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The Wire issue 443 Jan 2021 One thing that got me through : Angharad Davies going for a walk - Review by Derek Wamsley p 47

Angharad Davies going for a walk



The camera points at two bare feet. They step forward, carefully but decisively, across rocks glistening with moisture. A walk starts to unfold in an unknown location, over lush grass, placid streams, warm pavements. You feel the familiar surfaces and textures, from a close-up perspecitive, last experienced in childhood. Over 14 minutes, the feet pause, turn around, but never stop exploring. They probe every corner of the screen, with the sound of air and musical improvisations in the background.
This short film by Angharad Davies, Baritone Horn, Feet, Surfaces, was broadcast as part of TUSK festival's virtual edition in October. This year, my daily life has bcome distilled into a series of ever decreasing circles (working at the kitchen tables, xercising outside, carefully gettting food). The idea of walking in a straight line and in any direction and for as long as you want felt like e dazzling promise of space exploration, and the little worlds of rock pools and vegetation appeared like miracles of extra-terrestrial life.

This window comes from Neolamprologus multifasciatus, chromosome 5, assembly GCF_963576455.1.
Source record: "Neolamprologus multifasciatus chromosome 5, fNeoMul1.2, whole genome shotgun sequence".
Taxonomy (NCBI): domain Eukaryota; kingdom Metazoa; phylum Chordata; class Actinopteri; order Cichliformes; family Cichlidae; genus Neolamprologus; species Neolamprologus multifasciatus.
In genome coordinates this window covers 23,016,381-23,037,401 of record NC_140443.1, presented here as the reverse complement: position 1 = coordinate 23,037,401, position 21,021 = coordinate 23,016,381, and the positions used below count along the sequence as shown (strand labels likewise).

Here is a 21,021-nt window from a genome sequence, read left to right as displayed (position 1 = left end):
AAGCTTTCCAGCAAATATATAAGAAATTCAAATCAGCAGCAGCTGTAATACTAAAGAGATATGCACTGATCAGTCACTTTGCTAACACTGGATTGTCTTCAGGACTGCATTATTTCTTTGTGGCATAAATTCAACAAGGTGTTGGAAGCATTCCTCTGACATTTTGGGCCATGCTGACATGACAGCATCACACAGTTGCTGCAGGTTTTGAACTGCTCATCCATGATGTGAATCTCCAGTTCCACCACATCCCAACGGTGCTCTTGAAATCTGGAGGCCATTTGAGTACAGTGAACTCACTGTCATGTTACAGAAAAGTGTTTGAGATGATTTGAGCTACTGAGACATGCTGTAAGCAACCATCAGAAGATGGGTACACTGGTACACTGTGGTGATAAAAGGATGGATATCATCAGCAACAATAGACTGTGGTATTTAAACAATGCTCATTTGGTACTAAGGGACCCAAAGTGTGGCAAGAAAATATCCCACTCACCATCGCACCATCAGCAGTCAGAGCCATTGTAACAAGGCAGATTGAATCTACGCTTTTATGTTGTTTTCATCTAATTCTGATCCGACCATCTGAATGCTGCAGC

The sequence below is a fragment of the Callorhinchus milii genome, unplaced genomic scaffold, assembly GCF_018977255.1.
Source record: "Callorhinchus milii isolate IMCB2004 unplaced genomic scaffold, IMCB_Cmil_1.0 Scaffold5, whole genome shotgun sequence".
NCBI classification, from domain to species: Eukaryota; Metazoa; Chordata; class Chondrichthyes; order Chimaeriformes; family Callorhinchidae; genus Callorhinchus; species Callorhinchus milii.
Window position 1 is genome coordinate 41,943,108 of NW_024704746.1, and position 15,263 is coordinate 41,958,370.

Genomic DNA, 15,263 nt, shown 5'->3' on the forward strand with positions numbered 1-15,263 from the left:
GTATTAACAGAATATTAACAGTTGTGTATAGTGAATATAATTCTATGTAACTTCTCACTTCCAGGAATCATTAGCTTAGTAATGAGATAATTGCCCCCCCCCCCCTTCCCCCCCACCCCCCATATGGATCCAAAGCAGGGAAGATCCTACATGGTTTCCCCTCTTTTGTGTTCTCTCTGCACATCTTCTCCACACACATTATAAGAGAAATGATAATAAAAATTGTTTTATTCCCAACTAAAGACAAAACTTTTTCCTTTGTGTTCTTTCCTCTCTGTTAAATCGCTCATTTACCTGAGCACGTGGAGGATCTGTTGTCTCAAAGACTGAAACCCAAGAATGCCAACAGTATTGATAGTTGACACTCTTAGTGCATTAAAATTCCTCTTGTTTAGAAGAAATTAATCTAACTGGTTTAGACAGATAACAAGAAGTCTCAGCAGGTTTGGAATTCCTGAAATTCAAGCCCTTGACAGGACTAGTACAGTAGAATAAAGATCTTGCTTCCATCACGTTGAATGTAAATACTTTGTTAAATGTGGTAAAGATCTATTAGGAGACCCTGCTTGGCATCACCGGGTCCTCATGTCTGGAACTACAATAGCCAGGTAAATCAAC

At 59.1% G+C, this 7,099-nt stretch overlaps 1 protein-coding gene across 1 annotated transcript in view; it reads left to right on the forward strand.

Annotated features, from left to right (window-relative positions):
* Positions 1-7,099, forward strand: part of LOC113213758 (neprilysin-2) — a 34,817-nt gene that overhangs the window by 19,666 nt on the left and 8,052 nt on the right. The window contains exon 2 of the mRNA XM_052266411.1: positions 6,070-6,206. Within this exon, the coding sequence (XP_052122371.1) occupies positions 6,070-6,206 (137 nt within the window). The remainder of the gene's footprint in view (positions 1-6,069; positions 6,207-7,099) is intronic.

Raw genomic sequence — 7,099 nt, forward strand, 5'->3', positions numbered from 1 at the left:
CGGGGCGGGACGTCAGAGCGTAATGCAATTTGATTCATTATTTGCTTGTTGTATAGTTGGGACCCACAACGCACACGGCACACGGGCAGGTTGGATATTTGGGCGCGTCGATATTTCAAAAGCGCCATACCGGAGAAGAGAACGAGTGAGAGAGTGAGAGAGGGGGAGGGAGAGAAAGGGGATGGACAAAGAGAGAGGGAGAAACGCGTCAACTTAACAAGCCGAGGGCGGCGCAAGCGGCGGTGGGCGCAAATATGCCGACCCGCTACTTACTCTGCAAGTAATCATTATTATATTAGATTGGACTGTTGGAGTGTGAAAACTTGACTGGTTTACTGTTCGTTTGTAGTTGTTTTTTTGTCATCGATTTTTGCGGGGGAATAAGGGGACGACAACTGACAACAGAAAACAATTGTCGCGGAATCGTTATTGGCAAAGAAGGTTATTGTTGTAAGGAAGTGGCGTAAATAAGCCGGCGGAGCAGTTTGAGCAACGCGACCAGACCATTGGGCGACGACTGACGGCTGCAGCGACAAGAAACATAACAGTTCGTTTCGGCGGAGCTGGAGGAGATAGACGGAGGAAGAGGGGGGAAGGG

Derek Walmsley



Arts Monthly no 433 Feb 2020 : London Contemporary Music Festival: Witchy Methodologies - Review by Irene Revell p 40 - Read here

"If spells cast forwards there is also a collapsing of temporalities at play, power in multiple directions, perhaps best clarified by Angharad Davues in her closing night commission. I ble'r aeth y gwrachod i gyd...? (Where did all the witches go...?) presents a dialogue between violin recordings made by Davies herself in Lle Celf Capel y Graig, Furnace, and the live presence of the LCMF orchestra. The two 'voices' here play in and out of discernible separation, collapsing times and spaces, not so much temporal drag as subtle frictions or scuffing; is the recording then a score or a ghost, or is the score always a ghost? Tension across each cell of our skin that doubles back on itself, the most physically thrilling work of the whole week, the listener has a body, the body is a witch."

Irene Revell